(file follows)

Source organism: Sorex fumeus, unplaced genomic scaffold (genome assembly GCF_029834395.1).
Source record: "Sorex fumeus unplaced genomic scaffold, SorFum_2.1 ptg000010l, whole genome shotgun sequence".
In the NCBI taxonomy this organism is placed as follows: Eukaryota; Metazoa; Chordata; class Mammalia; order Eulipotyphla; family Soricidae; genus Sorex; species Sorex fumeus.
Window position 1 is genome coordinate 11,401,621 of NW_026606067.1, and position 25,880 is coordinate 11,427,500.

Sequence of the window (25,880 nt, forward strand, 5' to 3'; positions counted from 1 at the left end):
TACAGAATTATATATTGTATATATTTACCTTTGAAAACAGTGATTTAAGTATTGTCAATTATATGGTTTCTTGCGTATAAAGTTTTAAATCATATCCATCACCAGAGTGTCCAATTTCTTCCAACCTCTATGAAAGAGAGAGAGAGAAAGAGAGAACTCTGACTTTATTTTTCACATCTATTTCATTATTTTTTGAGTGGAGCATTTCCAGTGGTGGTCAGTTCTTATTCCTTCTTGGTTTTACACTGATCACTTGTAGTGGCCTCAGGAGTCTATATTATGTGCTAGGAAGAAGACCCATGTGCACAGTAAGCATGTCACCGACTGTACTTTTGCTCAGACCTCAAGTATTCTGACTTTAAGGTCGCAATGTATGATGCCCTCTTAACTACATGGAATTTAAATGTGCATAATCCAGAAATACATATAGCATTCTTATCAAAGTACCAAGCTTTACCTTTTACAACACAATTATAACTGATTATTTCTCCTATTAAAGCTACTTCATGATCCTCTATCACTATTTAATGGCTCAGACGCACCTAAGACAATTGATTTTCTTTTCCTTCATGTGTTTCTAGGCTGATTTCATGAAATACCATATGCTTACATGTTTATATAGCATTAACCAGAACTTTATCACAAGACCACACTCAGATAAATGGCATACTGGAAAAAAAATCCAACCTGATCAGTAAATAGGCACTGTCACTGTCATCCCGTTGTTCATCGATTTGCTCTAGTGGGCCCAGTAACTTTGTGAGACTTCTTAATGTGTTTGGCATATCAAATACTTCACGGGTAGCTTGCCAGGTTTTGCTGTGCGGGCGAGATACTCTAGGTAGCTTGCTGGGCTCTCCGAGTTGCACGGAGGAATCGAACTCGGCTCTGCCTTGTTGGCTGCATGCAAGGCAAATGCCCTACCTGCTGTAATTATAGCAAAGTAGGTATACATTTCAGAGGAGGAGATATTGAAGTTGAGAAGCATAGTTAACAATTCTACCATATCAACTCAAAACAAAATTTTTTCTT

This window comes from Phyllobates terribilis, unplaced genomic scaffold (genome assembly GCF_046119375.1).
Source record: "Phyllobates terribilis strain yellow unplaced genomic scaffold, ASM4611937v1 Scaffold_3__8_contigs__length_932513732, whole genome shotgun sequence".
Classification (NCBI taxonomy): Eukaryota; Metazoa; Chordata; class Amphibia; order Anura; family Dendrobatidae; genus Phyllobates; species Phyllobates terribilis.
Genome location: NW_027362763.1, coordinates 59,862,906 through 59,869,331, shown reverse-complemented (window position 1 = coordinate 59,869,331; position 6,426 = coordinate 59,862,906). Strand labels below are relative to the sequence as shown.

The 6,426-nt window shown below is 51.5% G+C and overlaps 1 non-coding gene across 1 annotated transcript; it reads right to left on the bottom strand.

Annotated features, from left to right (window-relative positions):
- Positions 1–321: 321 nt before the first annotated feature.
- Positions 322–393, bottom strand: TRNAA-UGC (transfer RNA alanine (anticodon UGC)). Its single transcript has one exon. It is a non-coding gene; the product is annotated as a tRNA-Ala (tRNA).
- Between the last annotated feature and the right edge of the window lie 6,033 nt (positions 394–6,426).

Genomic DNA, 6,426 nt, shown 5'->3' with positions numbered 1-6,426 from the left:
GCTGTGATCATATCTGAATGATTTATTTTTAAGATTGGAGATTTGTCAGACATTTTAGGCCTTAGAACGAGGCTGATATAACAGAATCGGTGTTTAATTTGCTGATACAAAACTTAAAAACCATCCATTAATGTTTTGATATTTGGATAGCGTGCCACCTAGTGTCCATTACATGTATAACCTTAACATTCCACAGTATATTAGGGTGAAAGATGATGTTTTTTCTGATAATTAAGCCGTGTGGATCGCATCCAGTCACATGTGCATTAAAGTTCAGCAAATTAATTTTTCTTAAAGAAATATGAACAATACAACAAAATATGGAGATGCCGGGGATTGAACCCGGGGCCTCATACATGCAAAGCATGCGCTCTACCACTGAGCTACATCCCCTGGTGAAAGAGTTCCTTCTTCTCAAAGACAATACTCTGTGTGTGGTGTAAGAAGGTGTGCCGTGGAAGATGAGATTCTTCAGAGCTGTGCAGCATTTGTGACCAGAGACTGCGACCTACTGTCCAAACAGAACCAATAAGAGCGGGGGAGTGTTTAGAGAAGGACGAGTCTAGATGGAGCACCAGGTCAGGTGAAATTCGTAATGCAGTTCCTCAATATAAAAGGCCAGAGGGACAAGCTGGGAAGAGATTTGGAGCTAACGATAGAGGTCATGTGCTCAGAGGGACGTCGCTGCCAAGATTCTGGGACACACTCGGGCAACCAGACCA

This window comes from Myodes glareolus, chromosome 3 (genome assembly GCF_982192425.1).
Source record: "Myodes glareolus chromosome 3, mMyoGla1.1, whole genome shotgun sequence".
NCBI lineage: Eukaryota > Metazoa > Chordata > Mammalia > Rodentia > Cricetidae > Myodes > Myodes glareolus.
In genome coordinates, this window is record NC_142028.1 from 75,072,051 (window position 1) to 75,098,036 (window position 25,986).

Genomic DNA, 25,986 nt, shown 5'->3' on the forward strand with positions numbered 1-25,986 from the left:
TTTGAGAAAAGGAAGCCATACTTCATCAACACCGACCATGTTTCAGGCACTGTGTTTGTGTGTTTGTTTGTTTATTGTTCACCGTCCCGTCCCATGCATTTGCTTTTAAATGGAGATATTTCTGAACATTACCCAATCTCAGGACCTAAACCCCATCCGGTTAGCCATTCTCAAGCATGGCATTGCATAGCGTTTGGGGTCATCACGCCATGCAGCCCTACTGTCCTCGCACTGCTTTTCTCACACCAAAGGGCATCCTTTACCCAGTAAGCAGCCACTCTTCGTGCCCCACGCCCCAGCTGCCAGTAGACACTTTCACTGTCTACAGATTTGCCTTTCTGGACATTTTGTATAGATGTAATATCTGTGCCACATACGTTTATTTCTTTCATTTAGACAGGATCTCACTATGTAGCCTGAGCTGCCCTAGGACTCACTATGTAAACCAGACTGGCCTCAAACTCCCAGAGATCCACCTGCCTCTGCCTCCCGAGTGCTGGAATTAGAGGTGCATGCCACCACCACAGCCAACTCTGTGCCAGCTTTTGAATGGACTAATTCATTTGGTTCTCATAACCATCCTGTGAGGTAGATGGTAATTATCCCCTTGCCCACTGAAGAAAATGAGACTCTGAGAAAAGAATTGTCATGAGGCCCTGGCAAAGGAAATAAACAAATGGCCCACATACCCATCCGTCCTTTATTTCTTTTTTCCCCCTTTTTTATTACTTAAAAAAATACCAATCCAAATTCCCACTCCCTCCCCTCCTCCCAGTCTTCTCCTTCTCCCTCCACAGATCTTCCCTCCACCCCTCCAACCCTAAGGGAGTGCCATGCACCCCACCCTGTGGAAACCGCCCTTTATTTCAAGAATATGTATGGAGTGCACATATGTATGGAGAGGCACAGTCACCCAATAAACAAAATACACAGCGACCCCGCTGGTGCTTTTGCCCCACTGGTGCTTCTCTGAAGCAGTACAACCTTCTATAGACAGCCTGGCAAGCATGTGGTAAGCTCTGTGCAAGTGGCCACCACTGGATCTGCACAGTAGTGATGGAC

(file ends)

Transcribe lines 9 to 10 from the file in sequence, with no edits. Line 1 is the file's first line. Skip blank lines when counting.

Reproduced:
Classification (NCBI taxonomy): Eukaryota; Metazoa; Chordata; class Amphibia; order Anura; family Dendrobatidae; genus Phyllobates; species Phyllobates terribilis.
Genome location: NW_027362763.1, coordinates 59,862,906 through 59,869,331, shown reverse-complemented (window position 1 = coordinate 59,869,331; position 6,426 = coordinate 59,862,906). Strand labels below are relative to the sequence as shown.